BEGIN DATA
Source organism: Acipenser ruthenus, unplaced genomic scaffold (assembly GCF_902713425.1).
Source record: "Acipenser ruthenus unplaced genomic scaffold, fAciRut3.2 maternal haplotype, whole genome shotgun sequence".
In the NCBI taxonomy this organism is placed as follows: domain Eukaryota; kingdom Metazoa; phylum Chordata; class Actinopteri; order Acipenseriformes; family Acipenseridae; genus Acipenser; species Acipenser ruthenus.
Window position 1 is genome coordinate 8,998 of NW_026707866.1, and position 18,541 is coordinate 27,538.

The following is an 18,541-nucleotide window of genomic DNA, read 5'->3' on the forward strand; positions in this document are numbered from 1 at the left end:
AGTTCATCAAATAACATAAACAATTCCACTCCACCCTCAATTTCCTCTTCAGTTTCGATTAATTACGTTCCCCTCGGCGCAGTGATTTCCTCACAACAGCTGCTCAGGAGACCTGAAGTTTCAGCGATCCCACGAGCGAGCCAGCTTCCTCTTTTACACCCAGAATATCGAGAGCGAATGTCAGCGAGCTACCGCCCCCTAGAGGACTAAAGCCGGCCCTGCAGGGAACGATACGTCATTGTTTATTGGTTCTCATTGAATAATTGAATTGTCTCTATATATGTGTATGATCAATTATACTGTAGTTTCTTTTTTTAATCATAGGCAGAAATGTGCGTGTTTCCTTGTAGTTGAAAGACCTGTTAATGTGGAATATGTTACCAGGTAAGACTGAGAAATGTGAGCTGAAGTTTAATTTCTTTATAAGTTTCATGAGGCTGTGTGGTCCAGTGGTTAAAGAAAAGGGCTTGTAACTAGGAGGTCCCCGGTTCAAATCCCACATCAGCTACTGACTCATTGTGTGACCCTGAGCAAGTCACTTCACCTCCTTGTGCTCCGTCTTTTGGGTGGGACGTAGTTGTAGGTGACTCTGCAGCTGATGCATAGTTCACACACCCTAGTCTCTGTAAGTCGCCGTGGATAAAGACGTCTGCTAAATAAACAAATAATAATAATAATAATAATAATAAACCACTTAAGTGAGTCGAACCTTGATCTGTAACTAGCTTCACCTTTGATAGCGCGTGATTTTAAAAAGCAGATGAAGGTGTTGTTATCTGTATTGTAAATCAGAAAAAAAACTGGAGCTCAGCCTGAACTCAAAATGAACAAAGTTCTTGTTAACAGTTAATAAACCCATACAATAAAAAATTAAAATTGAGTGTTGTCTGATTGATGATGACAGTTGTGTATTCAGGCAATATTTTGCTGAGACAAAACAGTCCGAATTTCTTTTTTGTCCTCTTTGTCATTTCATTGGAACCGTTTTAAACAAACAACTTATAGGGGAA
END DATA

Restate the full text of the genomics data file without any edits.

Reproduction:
Source organism: Acipenser ruthenus, unplaced genomic scaffold (assembly GCF_902713425.1).
Source record: "Acipenser ruthenus unplaced genomic scaffold, fAciRut3.2 maternal haplotype, whole genome shotgun sequence".
In the NCBI taxonomy this organism is placed as follows: domain Eukaryota; kingdom Metazoa; phylum Chordata; class Actinopteri; order Acipenseriformes; family Acipenseridae; genus Acipenser; species Acipenser ruthenus.
Window position 1 is genome coordinate 8,998 of NW_026707866.1, and position 18,541 is coordinate 27,538.

The following is an 18,541-nucleotide window of genomic DNA, read 5'->3' on the forward strand; positions in this document are numbered from 1 at the left end:
AGTTCATCAAATAACATAAACAATTCCACTCCACCCTCAATTTCCTCTTCAGTTTCGATTAATTACGTTCCCCTCGGCGCAGTGATTTCCTCACAACAGCTGCTCAGGAGACCTGAAGTTTCAGCGATCCCACGAGCGAGCCAGCTTCCTCTTTTACACCCAGAATATCGAGAGCGAATGTCAGCGAGCTACCGCCCCCTAGAGGACTAAAGCCGGCCCTGCAGGGAACGATACGTCATTGTTTATTGGTTCTCATTGAATAATTGAATTGTCTCTATATATGTGTATGATCAATTATACTGTAGTTTCTTTTTTTAATCATAGGCAGAAATGTGCGTGTTTCCTTGTAGTTGAAAGACCTGTTAATGTGGAATATGTTACCAGGTAAGACTGAGAAATGTGAGCTGAAGTTTAATTTCTTTATAAGTTTCATGAGGCTGTGTGGTCCAGTGGTTAAAGAAAAGGGCTTGTAACTAGGAGGTCCCCGGTTCAAATCCCACATCAGCTACTGACTCATTGTGTGACCCTGAGCAAGTCACTTCACCTCCTTGTGCTCCGTCTTTTGGGTGGGACGTAGTTGTAGGTGACTCTGCAGCTGATGCATAGTTCACACACCCTAGTCTCTGTAAGTCGCCGTGGATAAAGACGTCTGCTAAATAAACAAATAATAATAATAATAATAATAATAAACCACTTAAGTGAGTCGAACCTTGATCTGTAACTAGCTTCACCTTTGATAGCGCGTGATTTTAAAAAGCAGATGAAGGTGTTGTTATCTGTATTGTAAATCAGAAAAAAAACTGGAGCTCAGCCTGAACTCAAAATGAACAAAGTTCTTGTTAACAGTTAATAAACCCATACAATAAAAAATTAAAATTGAGTGTTGTCTGATTGATGATGACAGTTGTGTATTCAGGCAATATTTTGCTGAGACAAAACAGTCCGAATTTCTTTTTTGTCCTCTTTGTCATTTCATTGGAACCGTTTTAAACAAACAACTTATAGGGGAA